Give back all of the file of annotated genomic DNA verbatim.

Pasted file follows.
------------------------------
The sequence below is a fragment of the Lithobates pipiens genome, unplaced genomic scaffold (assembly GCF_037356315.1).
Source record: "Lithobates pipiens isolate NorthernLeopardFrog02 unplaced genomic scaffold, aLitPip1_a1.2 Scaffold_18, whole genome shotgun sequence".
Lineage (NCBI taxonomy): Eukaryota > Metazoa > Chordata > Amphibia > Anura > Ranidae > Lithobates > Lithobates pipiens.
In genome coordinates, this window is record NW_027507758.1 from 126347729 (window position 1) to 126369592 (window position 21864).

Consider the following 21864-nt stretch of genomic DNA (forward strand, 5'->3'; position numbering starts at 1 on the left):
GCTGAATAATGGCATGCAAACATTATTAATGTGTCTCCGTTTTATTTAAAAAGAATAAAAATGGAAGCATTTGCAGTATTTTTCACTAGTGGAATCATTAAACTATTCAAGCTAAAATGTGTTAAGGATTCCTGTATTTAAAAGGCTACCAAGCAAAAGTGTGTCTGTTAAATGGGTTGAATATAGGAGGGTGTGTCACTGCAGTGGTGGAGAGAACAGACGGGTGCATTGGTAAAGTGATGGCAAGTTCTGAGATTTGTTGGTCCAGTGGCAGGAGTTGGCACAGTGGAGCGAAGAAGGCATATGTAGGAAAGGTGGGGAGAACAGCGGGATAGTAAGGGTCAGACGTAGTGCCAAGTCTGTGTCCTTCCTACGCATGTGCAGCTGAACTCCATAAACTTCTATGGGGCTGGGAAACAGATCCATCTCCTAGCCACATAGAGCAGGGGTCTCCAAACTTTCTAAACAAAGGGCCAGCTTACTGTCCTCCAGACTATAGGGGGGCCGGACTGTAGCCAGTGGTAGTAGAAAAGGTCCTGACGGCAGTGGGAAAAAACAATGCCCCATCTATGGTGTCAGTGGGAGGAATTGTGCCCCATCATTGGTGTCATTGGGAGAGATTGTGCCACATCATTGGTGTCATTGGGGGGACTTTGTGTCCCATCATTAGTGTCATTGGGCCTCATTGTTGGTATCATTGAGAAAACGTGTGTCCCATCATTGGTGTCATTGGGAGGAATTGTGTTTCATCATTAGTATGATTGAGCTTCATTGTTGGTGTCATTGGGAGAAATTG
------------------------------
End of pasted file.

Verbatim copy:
The sequence below is a fragment of the Lithobates pipiens genome, unplaced genomic scaffold (assembly GCF_037356315.1).
Source record: "Lithobates pipiens isolate NorthernLeopardFrog02 unplaced genomic scaffold, aLitPip1_a1.2 Scaffold_18, whole genome shotgun sequence".
Lineage (NCBI taxonomy): Eukaryota > Metazoa > Chordata > Amphibia > Anura > Ranidae > Lithobates > Lithobates pipiens.
In genome coordinates, this window is record NW_027507758.1 from 126347729 (window position 1) to 126369592 (window position 21864).

Consider the following 21864-nt stretch of genomic DNA (forward strand, 5'->3'; position numbering starts at 1 on the left):
GCTGAATAATGGCATGCAAACATTATTAATGTGTCTCCGTTTTATTTAAAAAGAATAAAAATGGAAGCATTTGCAGTATTTTTCACTAGTGGAATCATTAAACTATTCAAGCTAAAATGTGTTAAGGATTCCTGTATTTAAAAGGCTACCAAGCAAAAGTGTGTCTGTTAAATGGGTTGAATATAGGAGGGTGTGTCACTGCAGTGGTGGAGAGAACAGACGGGTGCATTGGTAAAGTGATGGCAAGTTCTGAGATTTGTTGGTCCAGTGGCAGGAGTTGGCACAGTGGAGCGAAGAAGGCATATGTAGGAAAGGTGGGGAGAACAGCGGGATAGTAAGGGTCAGACGTAGTGCCAAGTCTGTGTCCTTCCTACGCATGTGCAGCTGAACTCCATAAACTTCTATGGGGCTGGGAAACAGATCCATCTCCTAGCCACATAGAGCAGGGGTCTCCAAACTTTCTAAACAAAGGGCCAGCTTACTGTCCTCCAGACTATAGGGGGGCCGGACTGTAGCCAGTGGTAGTAGAAAAGGTCCTGACGGCAGTGGGAAAAAACAATGCCCCATCTATGGTGTCAGTGGGAGGAATTGTGCCCCATCATTGGTGTCATTGGGAGAGATTGTGCCACATCATTGGTGTCATTGGGGGGACTTTGTGTCCCATCATTAGTGTCATTGGGCCTCATTGTTGGTATCATTGAGAAAACGTGTGTCCCATCATTGGTGTCATTGGGAGGAATTGTGTTTCATCATTAGTATGATTGAGCTTCATTGTTGGTGTCATTGGGAGAAATTG